Book Review: The Shape of Sola Scriptura

Dear Reader,

I have spent a long time on Keith Mathison’s The Shape of Sola Scriptura. It is not a thin book, but beyond that there is also a lot to absorb from it. I had come to this book after many unfruitful and frustrating discussions with a recently turned Catholic friend. A large issue for him is authority in the church — Where does it come from? Who decides what the Bible means? I hoped that this book would provide some coherent answers to his questions and mine.

I am going to spend a couple of posts (at least) on The Shape of Sola Scriptura. In this first one I will attempt to give you more of a classical book review — what the book is about, what works in it, what doesn’t. In my next post I will delve deeper into Mathison’s arguments and give my own responses to them.

Mathison defines four views of the relationship between Bible and tradition. He calls them Tradition 0, 1, 2 and 3. He is a proponent of Tradition 1 which he defines as the reformation view of Sola Scriptura which views the Bible as the ultimate authority for God’s people but takes it in the context of the regula fidei, or Rule of Faith (we’ll come back to the specifics of what this means). Tradition 0 is, by his definition, a corruption of Sola Scriptura which he calls solo scriptura. It takes the Bible as the only authority, the result of which is that each Christian interprets the Bible for him or herself with no guiding principles and ultimately no uniformity in doctrine within the church. Tradition 2 adds Sacred Tradition to Scripture, a position which Mathison would say leads to the supplanting of Scripture by tradition as it is tradition which tells us what Scripture means. Lastly, Tradition 3 makes the church the authority over Scripture and Tradition, telling us what both mean. This is the view of the modern Roman Catholic Church with its Magisterium and papal infallibility.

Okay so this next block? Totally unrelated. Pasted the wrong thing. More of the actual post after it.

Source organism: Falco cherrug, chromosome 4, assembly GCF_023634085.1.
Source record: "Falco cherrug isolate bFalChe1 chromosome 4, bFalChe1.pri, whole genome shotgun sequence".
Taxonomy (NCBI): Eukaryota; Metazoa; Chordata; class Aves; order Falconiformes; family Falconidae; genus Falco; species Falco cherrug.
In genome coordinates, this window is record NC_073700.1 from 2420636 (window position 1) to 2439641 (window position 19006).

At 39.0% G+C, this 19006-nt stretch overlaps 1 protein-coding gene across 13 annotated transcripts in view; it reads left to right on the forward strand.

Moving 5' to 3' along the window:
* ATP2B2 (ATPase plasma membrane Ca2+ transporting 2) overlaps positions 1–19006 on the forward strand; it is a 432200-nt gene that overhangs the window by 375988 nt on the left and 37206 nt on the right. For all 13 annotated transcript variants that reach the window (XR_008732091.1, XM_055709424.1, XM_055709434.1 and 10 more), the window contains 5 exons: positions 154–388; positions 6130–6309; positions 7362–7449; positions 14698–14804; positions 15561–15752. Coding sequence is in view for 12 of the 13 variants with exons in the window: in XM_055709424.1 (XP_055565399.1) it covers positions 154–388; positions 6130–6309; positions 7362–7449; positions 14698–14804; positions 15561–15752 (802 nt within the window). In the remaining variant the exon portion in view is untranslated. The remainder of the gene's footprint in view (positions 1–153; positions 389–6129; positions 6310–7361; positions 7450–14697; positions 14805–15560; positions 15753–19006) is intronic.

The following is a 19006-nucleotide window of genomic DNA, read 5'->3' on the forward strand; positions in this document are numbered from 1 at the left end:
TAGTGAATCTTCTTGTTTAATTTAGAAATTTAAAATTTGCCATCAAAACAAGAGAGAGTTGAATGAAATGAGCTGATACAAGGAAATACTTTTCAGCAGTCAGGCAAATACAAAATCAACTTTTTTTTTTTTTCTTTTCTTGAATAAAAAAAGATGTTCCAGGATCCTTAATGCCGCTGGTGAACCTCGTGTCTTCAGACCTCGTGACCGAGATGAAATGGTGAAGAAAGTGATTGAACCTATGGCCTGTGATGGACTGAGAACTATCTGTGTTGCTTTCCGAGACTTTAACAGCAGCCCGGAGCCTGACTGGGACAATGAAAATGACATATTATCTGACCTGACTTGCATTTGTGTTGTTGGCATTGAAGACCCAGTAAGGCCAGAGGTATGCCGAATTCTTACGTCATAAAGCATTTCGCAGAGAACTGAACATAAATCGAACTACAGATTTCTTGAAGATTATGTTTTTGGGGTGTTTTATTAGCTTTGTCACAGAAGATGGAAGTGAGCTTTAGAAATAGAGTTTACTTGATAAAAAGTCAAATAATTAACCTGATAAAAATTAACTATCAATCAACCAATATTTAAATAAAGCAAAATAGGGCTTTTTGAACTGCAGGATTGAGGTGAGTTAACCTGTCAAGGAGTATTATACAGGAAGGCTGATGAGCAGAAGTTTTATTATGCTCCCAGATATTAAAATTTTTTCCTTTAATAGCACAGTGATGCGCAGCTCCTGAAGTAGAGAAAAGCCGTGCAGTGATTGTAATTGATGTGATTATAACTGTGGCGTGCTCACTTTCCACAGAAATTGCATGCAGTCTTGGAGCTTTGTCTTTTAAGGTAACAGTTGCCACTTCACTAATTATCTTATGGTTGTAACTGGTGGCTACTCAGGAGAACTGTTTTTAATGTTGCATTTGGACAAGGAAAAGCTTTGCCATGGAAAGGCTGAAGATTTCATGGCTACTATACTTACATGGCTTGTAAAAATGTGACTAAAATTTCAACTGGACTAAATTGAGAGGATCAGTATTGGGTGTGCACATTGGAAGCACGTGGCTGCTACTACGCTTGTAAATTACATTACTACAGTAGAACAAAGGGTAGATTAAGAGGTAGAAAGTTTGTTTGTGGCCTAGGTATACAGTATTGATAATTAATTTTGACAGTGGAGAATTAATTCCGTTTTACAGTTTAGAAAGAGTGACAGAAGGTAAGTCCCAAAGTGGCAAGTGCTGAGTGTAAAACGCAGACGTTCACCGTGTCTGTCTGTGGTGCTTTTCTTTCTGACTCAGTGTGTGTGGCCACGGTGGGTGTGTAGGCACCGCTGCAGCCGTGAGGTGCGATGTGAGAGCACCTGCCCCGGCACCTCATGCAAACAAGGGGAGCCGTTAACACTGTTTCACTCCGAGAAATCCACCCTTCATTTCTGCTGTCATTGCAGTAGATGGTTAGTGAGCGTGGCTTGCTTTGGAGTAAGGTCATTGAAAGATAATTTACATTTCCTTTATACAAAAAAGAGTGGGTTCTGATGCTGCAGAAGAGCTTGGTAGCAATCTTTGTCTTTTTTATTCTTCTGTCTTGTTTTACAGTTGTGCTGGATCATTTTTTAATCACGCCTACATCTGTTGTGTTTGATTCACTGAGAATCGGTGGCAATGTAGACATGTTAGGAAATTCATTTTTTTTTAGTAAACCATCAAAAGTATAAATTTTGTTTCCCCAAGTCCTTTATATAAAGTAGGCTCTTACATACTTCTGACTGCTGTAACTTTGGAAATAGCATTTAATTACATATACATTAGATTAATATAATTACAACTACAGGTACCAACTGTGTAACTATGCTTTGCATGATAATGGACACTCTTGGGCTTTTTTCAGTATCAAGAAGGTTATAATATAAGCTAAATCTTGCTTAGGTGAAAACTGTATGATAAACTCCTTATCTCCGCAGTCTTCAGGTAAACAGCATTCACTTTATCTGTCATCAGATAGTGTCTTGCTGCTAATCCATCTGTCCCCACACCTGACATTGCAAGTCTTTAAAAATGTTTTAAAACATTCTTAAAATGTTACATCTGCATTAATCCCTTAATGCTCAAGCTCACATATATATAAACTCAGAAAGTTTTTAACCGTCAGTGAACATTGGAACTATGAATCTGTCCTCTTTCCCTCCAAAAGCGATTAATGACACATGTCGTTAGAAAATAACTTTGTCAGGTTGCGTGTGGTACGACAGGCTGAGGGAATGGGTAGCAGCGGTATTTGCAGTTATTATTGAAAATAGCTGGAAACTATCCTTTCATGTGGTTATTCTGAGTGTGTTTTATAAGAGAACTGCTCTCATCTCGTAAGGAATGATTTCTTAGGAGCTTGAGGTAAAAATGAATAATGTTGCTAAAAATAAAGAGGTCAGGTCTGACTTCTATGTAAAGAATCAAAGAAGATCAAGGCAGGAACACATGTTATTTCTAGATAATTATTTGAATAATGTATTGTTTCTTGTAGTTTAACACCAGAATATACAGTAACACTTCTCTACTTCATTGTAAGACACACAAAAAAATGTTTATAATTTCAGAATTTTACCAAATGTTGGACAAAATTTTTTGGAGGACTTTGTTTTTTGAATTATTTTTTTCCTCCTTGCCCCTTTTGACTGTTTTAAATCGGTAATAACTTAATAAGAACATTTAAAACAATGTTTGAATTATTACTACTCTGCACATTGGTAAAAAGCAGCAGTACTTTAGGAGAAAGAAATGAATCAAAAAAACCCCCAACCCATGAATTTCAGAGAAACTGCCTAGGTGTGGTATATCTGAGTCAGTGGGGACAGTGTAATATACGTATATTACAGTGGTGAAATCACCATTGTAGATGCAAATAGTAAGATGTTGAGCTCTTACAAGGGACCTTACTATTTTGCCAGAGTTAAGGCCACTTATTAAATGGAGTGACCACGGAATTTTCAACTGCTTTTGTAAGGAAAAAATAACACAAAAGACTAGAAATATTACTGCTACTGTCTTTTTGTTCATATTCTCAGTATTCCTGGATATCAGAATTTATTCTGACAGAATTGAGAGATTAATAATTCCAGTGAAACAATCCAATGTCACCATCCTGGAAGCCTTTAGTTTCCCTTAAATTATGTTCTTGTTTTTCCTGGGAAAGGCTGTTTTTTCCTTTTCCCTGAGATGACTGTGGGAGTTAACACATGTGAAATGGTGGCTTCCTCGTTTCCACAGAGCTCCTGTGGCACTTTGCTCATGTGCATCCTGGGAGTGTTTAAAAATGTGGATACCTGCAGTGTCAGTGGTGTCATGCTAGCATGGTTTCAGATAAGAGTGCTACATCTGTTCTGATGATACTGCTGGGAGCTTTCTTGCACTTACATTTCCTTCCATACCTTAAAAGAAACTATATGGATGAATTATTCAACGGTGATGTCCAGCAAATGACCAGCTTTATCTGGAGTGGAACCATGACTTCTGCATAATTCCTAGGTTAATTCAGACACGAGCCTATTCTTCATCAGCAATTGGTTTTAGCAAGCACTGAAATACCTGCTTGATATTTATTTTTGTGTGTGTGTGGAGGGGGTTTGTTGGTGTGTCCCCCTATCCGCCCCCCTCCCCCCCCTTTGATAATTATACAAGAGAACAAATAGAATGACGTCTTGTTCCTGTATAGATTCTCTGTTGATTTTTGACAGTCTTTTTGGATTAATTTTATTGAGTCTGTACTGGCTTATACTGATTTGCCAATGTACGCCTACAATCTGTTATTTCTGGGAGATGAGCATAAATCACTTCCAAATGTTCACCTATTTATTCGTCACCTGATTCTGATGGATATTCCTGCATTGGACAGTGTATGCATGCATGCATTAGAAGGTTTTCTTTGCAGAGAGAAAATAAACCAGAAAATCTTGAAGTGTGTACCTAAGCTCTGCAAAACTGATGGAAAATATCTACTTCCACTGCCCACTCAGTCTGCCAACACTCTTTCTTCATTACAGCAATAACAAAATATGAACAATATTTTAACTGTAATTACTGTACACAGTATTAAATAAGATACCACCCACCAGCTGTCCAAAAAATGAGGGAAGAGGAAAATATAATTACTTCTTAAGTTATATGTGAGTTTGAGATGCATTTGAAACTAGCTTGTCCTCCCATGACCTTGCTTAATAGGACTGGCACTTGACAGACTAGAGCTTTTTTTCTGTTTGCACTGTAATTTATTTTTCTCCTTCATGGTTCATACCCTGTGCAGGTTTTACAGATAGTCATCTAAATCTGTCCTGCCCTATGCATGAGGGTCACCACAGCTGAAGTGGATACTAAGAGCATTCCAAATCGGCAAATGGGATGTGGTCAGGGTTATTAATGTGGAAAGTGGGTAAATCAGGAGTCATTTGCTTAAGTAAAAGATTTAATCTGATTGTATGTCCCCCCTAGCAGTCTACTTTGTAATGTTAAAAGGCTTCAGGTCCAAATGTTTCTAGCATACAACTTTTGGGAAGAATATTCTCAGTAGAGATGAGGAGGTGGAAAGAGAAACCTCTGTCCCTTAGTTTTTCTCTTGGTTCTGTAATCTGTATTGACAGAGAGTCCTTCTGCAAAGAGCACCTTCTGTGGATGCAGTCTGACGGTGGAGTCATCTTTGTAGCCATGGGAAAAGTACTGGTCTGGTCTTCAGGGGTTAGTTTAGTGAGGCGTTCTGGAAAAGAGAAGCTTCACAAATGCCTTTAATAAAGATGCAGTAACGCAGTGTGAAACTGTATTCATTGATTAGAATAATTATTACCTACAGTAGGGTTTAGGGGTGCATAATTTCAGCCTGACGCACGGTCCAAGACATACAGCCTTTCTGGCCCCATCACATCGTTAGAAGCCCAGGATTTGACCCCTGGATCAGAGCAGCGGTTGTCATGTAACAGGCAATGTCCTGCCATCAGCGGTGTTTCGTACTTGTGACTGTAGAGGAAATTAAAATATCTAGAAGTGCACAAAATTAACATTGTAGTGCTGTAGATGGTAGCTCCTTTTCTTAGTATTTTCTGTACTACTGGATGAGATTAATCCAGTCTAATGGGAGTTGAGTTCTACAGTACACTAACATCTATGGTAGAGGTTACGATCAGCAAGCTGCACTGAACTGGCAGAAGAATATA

Mathison divides his discussion into three main parts. He begins with the historical evidence from the early church on, asking what the church fathers had to say about tradition, and then moving on through the Medieval church, the Reformation and the Counter-Reformation, discussing ideas which arise in the process (like papal infallibility). Mathison then truns to what Scripture has to say about tradition and about its own authority and then to more theoretical arguments for sola scriptura in a section he calls “The Theological Necessity of Sola Scriptura.” The very end of the book is devoted to some common objections to the Tradition 1 view.